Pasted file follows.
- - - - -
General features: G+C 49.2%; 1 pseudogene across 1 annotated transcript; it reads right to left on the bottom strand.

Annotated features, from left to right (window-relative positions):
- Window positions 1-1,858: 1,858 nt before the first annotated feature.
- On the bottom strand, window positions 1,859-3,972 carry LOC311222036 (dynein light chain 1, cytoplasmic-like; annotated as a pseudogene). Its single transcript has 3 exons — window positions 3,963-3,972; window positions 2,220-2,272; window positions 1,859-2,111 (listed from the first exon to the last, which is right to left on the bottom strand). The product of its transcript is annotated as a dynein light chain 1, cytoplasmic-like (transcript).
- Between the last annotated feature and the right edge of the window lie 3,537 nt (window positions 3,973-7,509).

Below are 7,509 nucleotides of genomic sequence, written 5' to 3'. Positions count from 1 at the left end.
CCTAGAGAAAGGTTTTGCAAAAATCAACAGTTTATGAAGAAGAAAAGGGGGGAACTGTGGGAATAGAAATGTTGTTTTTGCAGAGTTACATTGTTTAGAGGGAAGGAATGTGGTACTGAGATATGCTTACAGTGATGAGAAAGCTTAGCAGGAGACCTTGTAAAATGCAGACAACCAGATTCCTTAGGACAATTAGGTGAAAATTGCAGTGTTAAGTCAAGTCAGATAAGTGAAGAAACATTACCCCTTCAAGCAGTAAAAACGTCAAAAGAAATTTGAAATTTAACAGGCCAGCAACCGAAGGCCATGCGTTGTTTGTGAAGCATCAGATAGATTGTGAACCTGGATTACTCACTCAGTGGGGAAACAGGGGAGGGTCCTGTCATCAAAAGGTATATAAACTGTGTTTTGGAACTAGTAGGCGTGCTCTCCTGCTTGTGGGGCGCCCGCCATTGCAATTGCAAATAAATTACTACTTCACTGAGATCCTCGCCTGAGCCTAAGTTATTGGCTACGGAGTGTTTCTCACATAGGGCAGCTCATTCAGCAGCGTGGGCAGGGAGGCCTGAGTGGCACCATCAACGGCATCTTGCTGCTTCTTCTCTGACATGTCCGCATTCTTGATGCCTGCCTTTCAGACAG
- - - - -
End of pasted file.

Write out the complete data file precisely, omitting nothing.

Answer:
General features: G+C 49.2%; 1 pseudogene across 1 annotated transcript; it reads right to left on the bottom strand.

Annotated features, from left to right (window-relative positions):
- Window positions 1-1,858: 1,858 nt before the first annotated feature.
- On the bottom strand, window positions 1,859-3,972 carry LOC311222036 (dynein light chain 1, cytoplasmic-like; annotated as a pseudogene). Its single transcript has 3 exons — window positions 3,963-3,972; window positions 2,220-2,272; window positions 1,859-2,111 (listed from the first exon to the last, which is right to left on the bottom strand). The product of its transcript is annotated as a dynein light chain 1, cytoplasmic-like (transcript).
- Between the last annotated feature and the right edge of the window lie 3,537 nt (window positions 3,973-7,509).

Below are 7,509 nucleotides of genomic sequence, written 5' to 3'. Positions count from 1 at the left end.
CCTAGAGAAAGGTTTTGCAAAAATCAACAGTTTATGAAGAAGAAAAGGGGGGAACTGTGGGAATAGAAATGTTGTTTTTGCAGAGTTACATTGTTTAGAGGGAAGGAATGTGGTACTGAGATATGCTTACAGTGATGAGAAAGCTTAGCAGGAGACCTTGTAAAATGCAGACAACCAGATTCCTTAGGACAATTAGGTGAAAATTGCAGTGTTAAGTCAAGTCAGATAAGTGAAGAAACATTACCCCTTCAAGCAGTAAAAACGTCAAAAGAAATTTGAAATTTAACAGGCCAGCAACCGAAGGCCATGCGTTGTTTGTGAAGCATCAGATAGATTGTGAACCTGGATTACTCACTCAGTGGGGAAACAGGGGAGGGTCCTGTCATCAAAAGGTATATAAACTGTGTTTTGGAACTAGTAGGCGTGCTCTCCTGCTTGTGGGGCGCCCGCCATTGCAATTGCAAATAAATTACTACTTCACTGAGATCCTCGCCTGAGCCTAAGTTATTGGCTACGGAGTGTTTCTCACATAGGGCAGCTCATTCAGCAGCGTGGGCAGGGAGGCCTGAGTGGCACCATCAACGGCATCTTGCTGCTTCTTCTCTGACATGTCCGCATTCTTGATGCCTGCCTTTCAGACAG